Do Not Judge

“You, therefore, have no excuse, you who pass judgment on someone else, for at whatever point you judge another, you are condemning yourself, because you who pass judgment do the same things.” (Romans 2:1 NIV)

Why do you think these words are relevant to us?  Why is it important to refrain from judging others and allow God to be the one to judge?  Romans 2:1 says, “Now we know that God’s judgment against those who do such things is based on truth.”  When we pass judgment on others, we are assuming the place of God, the only true judge.  It is easy to judge others on their behavior, on their outward appearance, or how they speak.  However, as these verses clearly state, we are not to judge.  There are also other dangers which arise when we are quick to pass judgment.  If we only look at someone and make a quick judgment based on outward appearances, we fail to see the person who lies beneath the surface.  We miss the opportunity of getting to know who that person really is because we’ve formed an opinion based on a quick response.  I shudder to think how many times I’ve missed out on getting to know someone because of false assumptions such as, that person doesn’t share my values, we couldn’t possibly have anything in common.  However, God has asked us to love one another and we are all children of God.  That alone should be an incentive to look beyond outward appearances and get to know the people we encounter every day.

Sometimes people present a positive appearance for all the world while masking pain, hurt, and suffering because sharing these emotions would expose their vulnerability.  When I was teaching high school English, I made it a point at the beginning of a new semester not to elicit comments from teachers regarding students because I didn’t want to prejudge anyone.  However, as a teacher it was fairly easy in the first few weeks school to form opinions about which students needed encouragement, which ones needed extra help, and those who were self-motivated and would quickly rise to the top of the class.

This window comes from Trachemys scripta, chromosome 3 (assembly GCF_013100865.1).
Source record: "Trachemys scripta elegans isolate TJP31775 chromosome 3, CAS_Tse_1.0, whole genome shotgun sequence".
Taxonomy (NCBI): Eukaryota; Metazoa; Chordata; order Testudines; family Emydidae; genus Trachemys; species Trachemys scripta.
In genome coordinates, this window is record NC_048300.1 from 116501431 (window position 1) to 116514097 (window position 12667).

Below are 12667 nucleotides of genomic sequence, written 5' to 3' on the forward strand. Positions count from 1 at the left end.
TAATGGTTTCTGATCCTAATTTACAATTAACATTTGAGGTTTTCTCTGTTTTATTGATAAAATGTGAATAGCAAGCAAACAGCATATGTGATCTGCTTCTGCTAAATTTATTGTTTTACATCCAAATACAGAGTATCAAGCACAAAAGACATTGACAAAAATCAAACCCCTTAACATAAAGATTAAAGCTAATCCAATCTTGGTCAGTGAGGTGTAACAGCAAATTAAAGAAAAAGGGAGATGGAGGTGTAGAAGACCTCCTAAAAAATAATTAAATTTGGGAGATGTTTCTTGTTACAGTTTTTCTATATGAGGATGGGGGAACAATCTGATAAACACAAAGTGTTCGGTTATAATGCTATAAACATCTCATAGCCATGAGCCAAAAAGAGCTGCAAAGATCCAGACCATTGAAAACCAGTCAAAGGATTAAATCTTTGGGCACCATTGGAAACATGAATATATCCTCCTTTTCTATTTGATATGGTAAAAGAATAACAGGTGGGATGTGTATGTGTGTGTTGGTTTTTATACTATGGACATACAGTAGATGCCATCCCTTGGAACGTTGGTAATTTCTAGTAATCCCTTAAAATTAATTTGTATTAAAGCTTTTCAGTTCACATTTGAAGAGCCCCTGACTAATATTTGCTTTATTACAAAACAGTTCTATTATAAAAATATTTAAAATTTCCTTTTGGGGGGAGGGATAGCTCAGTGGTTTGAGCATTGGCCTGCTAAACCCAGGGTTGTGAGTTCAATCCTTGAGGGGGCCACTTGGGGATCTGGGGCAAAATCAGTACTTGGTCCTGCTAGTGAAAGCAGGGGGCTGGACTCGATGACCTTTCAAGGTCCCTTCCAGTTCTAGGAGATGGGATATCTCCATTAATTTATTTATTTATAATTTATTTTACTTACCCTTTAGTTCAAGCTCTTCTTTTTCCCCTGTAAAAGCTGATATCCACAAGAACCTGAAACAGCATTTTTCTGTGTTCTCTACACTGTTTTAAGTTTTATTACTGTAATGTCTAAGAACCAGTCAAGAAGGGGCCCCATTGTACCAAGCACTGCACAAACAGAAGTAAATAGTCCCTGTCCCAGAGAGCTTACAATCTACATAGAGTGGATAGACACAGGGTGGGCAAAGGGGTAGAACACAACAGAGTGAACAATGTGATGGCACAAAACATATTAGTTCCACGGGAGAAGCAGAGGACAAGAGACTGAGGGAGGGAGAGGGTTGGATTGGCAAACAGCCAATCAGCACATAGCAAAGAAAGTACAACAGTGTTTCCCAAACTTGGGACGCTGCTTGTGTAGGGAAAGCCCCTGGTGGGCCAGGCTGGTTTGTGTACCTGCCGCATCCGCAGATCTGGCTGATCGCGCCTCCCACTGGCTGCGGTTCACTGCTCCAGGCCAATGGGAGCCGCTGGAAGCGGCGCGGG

I remember one semester when I assigned the novel,  A Yellow Raft in Blue Water, the story of three generations of Indian women told in the voices of three women: a fifteen year old part black girl searching for a way to find herself; her American Indian mother and finally the grandmother.  The book was chosen as a way to teach point of view and to show that we can’t form an opinion about a character based on limited information, we need to see the whole picture before passing judgment.  After a brief introduction of the book and hopefully a clear understanding of point of view, I assigned the first chapter for homework.  The next day before the start of class, a student arrived early and announced that she had finished reading the book and how much she enjoyed it, particularly because she could identify with it; the story had similarities to her family situation.  I was somewhat taken aback because the mother in the story is an alcoholic and dying from alcoholism.  The young girl standing before me was an A student, a strong leader, someone who was always prepared to contribute to class discussions.  What could she possibly have in common with the characters in the story.  She went on to tell me that she and her three younger siblings were living with their grandparents because both parents were in prison on drug charges.  Her mother was due for parole in several months and she was afraid that she would be released and return to her former life style and eventually end up dead.  No one would ever imagine just by looking at this young girl that this was her reality.  As the weeks went on and the class continued to read the novel and share how their opinions of the characters changed as they learned new information, this young girl never shared her story with the class.  However, I was grateful that she shared her story with me because she taught me an important lesson that day.  I can be quick to judge others and I need to refrain from passing judgment and take the time to truly get to know the real person who lies beneath the outward facade.


Shirley Gibson